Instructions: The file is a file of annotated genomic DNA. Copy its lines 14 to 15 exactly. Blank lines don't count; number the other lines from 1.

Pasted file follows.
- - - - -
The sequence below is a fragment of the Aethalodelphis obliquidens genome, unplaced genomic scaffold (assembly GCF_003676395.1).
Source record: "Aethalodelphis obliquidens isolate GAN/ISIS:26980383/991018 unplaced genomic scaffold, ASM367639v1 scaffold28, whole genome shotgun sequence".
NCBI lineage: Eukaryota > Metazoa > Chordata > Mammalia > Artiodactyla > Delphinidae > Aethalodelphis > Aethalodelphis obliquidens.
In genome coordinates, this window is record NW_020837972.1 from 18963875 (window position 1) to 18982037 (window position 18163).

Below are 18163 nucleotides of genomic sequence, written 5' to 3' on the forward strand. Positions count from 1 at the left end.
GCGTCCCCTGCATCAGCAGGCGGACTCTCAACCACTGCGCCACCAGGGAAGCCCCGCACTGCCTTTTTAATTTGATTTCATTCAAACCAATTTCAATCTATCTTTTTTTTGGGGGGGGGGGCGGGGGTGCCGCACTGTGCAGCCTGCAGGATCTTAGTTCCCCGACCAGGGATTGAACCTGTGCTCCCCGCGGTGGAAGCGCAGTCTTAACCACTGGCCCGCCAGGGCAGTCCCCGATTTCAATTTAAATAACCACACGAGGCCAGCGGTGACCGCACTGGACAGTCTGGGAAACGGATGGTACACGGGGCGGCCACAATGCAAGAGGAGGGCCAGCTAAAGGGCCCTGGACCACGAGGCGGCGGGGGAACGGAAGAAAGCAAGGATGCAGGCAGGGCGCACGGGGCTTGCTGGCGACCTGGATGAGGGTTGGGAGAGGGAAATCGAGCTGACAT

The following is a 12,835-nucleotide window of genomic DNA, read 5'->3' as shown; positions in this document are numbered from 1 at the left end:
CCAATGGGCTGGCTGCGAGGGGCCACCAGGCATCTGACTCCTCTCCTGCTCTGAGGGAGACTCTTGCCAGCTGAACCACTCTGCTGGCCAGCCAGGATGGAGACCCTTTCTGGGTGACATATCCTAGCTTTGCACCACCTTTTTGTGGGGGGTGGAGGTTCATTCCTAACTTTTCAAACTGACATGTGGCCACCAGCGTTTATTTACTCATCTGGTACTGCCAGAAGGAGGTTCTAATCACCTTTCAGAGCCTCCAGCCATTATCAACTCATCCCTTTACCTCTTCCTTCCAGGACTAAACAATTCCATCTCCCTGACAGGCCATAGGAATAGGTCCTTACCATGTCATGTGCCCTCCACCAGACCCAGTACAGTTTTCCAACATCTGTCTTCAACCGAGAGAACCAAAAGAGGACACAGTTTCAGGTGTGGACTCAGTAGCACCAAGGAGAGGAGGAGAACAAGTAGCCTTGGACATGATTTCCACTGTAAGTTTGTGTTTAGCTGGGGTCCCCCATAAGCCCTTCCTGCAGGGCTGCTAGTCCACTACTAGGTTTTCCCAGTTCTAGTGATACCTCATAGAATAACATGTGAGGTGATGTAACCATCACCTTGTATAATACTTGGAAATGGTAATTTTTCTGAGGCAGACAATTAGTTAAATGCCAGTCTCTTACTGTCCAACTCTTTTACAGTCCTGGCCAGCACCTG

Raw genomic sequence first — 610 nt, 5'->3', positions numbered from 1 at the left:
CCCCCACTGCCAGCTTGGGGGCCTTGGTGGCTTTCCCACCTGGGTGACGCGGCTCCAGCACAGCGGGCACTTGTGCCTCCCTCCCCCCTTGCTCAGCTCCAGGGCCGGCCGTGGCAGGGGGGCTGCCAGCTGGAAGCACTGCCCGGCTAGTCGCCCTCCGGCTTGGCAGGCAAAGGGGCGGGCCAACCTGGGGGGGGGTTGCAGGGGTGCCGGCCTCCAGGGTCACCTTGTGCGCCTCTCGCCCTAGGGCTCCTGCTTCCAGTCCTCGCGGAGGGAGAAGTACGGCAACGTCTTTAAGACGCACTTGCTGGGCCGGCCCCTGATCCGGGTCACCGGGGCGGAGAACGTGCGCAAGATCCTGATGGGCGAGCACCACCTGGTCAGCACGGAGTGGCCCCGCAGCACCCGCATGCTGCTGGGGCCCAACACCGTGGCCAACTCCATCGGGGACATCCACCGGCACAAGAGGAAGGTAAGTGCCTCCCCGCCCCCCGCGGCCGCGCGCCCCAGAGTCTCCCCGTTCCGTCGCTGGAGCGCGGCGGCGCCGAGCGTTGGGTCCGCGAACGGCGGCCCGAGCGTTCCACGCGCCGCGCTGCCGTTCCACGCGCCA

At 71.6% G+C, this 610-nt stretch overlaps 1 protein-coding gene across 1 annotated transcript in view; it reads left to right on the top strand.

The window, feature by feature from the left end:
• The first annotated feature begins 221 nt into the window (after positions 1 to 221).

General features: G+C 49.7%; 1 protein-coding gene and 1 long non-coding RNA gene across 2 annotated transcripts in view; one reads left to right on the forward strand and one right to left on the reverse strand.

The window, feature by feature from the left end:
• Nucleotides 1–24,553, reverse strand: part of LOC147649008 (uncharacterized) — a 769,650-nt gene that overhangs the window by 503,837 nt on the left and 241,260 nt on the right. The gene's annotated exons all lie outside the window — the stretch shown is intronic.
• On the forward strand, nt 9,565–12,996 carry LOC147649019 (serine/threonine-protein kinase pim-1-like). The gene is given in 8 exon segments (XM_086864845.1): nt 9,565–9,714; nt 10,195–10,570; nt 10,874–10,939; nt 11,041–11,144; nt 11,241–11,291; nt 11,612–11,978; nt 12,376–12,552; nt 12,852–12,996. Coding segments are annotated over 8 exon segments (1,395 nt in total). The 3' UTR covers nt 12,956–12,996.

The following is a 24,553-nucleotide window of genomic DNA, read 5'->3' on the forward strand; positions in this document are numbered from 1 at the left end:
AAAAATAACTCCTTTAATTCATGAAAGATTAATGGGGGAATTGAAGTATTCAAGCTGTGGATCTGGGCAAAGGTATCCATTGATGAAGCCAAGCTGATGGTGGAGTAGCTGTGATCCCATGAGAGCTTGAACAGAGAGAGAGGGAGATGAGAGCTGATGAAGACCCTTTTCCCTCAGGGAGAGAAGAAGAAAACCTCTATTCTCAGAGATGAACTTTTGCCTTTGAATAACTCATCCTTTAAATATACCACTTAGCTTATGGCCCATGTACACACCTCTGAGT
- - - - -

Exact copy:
General features: G+C 49.7%; 1 protein-coding gene and 1 long non-coding RNA gene across 2 annotated transcripts in view; one reads left to right on the forward strand and one right to left on the reverse strand.

The window, feature by feature from the left end: